Cheers !

Steve G.
Kindred spirit indeed, though you and @JimJarvis50 are way ahead of me with working systems. Nice canard mechanism. Doing my own 3D printing is definitely on my to-do list.
 

David Schwantz

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Imbed the female spline in the canard, servos are screwed right to airframe. Narrowest possible setup. No linkages and direct drive to canards.
 

Adrian A

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Imbed the female spline in the canard, servos are screwed right to airframe. Narrowest possible setup. No linkages and direct drive to canards.
Yes, I agree this is the way to go if your airframe diameter is more than twice the height of the servos you want to use. For a 38mm airframe, the only servos I can find that would fit that way are the tiny sub-micro 2.5 gram variety
 

Finicky

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Kindred spirit indeed, though you and @JimJarvis50 are way ahead of me with working systems. Nice canard mechanism. Doing my own 3D printing is definitely on my to-do list.
Just FYI - For getting unusual mechanism stuff for prototyping I find places line AliExpress to be useful. Here's a few links to stuff I've bought in the past. I'm not sure any of it will ever make it into a rocket, but I find it helpful when designing.




 

Adrian A

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Just FYI - For getting unusual mechanism stuff for prototyping I find places line AliExpress to be useful. Here's a few links to stuff I've bought in the past. I'm not sure any of it will ever make it into a rocket, but I find it helpful when designing.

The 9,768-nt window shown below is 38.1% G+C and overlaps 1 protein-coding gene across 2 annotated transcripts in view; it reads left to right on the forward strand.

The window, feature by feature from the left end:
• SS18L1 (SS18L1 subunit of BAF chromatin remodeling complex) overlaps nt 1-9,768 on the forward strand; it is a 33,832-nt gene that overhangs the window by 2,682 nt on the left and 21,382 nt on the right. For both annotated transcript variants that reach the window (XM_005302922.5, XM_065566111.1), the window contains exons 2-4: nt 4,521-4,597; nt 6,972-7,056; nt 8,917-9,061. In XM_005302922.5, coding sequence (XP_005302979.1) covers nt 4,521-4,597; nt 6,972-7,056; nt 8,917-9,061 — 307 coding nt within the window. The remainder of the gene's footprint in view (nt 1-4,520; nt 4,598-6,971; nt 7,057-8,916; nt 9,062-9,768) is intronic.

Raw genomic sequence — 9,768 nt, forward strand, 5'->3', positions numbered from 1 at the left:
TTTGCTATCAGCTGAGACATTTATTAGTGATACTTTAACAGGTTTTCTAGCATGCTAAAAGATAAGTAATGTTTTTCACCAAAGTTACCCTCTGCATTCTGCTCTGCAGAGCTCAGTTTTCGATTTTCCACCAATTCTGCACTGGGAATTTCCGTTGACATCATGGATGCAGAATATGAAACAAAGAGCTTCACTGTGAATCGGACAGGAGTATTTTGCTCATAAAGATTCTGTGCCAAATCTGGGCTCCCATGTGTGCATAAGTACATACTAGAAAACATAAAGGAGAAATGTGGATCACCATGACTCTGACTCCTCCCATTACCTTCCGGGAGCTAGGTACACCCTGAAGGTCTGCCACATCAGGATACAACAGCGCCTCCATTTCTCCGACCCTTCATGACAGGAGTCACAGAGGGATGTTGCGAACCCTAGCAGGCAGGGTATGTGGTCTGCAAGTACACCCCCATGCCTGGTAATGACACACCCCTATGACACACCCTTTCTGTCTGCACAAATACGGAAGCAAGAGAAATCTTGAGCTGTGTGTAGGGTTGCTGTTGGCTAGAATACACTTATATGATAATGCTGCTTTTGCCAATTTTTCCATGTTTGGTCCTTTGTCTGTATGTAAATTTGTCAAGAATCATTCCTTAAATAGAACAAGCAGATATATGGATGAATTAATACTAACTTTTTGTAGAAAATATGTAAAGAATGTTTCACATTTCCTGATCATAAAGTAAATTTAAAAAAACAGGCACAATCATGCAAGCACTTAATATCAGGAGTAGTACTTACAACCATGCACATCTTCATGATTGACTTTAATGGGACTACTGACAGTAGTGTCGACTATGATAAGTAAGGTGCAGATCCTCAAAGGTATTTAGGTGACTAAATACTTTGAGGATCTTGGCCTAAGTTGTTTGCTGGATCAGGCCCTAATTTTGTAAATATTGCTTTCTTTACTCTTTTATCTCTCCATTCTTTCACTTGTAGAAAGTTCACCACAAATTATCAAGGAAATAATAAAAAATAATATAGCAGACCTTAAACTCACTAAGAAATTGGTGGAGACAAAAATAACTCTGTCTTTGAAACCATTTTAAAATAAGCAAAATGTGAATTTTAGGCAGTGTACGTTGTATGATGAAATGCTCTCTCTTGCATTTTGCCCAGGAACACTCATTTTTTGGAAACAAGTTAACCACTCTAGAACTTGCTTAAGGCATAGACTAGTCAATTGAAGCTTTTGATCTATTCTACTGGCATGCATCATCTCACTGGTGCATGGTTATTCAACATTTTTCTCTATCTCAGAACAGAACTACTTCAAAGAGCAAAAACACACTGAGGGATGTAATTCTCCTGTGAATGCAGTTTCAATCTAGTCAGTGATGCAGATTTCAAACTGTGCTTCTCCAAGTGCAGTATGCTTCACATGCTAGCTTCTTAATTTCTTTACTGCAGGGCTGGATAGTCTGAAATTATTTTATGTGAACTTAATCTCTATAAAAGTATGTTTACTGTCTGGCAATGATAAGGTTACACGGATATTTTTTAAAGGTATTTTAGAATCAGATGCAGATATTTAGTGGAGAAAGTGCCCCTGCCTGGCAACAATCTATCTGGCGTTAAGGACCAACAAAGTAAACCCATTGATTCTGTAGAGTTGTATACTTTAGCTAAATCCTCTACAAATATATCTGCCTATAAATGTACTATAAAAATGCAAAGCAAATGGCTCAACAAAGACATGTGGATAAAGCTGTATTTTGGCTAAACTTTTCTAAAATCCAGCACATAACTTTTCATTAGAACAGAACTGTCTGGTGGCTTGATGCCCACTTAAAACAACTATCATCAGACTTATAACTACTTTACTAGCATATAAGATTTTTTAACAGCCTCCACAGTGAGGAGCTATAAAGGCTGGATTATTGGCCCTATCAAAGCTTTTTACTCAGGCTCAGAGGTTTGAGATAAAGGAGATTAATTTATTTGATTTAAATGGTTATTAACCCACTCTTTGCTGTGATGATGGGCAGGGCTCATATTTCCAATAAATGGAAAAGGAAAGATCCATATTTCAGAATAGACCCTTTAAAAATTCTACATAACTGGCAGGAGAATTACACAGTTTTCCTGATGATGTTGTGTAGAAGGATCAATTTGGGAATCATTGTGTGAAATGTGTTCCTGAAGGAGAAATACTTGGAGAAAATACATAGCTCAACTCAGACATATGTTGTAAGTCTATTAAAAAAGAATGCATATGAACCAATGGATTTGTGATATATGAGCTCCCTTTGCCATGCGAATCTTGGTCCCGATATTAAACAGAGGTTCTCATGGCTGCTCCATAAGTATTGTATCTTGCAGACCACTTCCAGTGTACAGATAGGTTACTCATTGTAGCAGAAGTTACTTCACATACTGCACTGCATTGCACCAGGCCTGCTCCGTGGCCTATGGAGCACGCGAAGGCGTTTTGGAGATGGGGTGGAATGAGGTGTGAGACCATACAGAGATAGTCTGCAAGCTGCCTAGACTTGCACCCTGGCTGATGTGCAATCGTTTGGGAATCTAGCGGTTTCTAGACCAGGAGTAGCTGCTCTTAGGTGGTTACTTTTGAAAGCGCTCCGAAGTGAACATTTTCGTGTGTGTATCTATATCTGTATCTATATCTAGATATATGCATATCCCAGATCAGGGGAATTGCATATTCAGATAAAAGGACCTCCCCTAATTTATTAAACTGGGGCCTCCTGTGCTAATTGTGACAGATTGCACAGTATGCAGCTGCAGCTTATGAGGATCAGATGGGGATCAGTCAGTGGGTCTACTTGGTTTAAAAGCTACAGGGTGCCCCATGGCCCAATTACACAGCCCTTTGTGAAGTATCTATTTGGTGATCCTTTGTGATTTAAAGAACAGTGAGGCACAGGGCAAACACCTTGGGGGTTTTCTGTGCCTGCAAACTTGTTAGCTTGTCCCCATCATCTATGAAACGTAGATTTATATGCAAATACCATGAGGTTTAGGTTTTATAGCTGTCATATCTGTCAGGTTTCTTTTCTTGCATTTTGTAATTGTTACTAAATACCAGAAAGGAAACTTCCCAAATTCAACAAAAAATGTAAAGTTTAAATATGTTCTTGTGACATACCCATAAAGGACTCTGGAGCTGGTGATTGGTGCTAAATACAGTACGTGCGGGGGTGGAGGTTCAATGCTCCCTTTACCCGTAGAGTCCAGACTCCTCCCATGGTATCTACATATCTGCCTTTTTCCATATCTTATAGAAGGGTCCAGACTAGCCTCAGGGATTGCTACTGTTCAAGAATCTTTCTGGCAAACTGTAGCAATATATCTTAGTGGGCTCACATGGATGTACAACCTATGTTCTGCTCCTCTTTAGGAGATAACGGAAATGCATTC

Thanks for the links.
For my full-airframe TVC, I only need a few mm of travel, so I got this:
to attach the lead screw directly to the servo. The lead screw has 8mm per rotation, so with a 180 degree servo motion I'll get 4mm of travel. +/- 2 mm with about 15 mm distance from the lead screw axis to the centerline pivot would make about +/-7.5 degrees of rocket bend, which I think would be a lot more than I would need. I'm planning to attach the running nut with some Bellville spring washers clamping on both sides of the bulkhead in an attempt to accommodate the misalignment between the lead screw and the bulkhead it's pushing/pulling.